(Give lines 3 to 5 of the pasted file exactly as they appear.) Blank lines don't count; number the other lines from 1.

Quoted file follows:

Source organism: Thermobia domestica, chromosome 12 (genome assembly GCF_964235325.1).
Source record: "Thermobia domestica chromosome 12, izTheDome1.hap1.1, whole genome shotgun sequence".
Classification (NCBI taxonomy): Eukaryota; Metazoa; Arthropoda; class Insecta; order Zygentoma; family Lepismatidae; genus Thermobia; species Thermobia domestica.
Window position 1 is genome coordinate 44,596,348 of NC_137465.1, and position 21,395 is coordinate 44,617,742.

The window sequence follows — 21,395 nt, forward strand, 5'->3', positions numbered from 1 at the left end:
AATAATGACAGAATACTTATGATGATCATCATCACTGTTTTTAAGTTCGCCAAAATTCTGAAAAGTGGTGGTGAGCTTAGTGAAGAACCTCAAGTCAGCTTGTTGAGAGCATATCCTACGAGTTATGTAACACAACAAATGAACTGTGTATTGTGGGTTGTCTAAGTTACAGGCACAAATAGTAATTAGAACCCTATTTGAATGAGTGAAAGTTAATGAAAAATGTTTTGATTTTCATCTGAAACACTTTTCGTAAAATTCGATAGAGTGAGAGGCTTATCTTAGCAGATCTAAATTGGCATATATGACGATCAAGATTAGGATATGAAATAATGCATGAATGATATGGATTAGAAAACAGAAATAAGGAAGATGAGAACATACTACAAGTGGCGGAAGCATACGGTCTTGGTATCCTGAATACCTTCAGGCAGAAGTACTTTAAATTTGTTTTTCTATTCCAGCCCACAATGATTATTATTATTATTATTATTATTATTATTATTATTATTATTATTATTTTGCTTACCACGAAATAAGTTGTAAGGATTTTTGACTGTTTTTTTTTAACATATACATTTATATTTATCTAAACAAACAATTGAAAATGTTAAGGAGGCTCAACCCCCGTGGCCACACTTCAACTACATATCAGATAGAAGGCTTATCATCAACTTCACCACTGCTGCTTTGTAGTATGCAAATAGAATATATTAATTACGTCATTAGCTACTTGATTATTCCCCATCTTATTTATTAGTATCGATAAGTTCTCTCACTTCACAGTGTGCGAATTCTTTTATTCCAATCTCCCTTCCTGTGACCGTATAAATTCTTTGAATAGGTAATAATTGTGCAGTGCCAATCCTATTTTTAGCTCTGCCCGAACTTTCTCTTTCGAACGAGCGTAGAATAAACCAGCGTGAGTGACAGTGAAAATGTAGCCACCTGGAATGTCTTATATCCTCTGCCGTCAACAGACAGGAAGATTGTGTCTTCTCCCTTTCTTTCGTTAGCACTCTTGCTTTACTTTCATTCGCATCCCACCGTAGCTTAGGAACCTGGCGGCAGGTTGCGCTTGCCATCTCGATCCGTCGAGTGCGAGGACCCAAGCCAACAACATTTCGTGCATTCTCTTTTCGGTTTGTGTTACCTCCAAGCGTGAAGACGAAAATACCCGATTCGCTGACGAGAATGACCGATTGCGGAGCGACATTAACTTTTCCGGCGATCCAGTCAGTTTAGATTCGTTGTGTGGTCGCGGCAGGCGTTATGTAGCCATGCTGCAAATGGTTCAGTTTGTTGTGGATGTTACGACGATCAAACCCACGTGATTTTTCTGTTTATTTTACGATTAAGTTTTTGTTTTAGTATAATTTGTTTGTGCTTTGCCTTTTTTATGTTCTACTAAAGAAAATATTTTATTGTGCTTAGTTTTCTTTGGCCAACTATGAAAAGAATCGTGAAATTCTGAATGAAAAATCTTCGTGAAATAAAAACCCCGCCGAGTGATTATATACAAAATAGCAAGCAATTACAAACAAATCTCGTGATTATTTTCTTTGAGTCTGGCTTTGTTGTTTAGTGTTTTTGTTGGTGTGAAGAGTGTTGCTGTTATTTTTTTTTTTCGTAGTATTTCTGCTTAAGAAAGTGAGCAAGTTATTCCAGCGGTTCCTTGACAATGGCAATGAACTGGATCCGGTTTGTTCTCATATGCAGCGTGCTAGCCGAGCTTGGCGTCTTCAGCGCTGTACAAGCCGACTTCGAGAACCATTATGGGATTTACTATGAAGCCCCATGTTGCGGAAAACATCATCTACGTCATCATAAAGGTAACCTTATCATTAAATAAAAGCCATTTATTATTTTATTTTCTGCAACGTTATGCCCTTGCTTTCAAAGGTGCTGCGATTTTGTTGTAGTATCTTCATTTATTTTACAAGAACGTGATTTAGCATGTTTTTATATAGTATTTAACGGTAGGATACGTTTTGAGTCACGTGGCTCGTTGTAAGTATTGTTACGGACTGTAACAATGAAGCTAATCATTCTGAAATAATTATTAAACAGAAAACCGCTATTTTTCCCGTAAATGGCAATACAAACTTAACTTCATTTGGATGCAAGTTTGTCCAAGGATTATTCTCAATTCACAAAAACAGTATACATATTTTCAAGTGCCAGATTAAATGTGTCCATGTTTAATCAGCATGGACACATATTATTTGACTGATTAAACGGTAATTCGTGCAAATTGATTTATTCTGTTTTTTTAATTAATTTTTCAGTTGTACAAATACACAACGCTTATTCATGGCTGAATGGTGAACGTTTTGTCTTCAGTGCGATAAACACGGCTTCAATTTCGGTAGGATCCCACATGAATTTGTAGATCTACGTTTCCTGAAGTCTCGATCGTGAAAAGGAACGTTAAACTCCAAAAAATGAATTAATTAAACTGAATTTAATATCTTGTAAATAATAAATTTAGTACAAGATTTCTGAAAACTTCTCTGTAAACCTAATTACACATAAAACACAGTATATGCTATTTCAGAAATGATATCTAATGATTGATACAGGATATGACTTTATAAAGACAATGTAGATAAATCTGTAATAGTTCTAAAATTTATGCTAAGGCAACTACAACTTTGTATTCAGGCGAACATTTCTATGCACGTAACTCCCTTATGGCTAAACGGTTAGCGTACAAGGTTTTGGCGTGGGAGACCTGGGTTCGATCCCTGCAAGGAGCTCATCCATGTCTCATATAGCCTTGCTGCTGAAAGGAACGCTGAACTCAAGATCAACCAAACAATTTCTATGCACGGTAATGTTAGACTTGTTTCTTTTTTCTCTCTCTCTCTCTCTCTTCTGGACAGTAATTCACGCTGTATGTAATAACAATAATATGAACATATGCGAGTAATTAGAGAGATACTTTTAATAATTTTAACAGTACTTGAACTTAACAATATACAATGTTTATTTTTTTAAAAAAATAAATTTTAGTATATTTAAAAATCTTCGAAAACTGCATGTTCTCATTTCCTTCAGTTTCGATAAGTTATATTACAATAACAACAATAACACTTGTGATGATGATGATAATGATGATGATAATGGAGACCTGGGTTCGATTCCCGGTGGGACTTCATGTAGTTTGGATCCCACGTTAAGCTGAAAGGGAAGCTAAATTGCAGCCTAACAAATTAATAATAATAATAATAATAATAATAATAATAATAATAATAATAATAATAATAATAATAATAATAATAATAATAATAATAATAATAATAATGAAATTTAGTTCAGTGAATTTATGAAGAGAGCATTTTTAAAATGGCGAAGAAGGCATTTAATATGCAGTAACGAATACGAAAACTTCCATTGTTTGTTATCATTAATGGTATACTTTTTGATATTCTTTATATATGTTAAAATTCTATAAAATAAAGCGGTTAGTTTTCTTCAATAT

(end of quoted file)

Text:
Classification (NCBI taxonomy): Eukaryota; Metazoa; Arthropoda; class Insecta; order Zygentoma; family Lepismatidae; genus Thermobia; species Thermobia domestica.
Window position 1 is genome coordinate 44,596,348 of NC_137465.1, and position 21,395 is coordinate 44,617,742.

The window sequence follows — 21,395 nt, forward strand, 5'->3', positions numbered from 1 at the left end: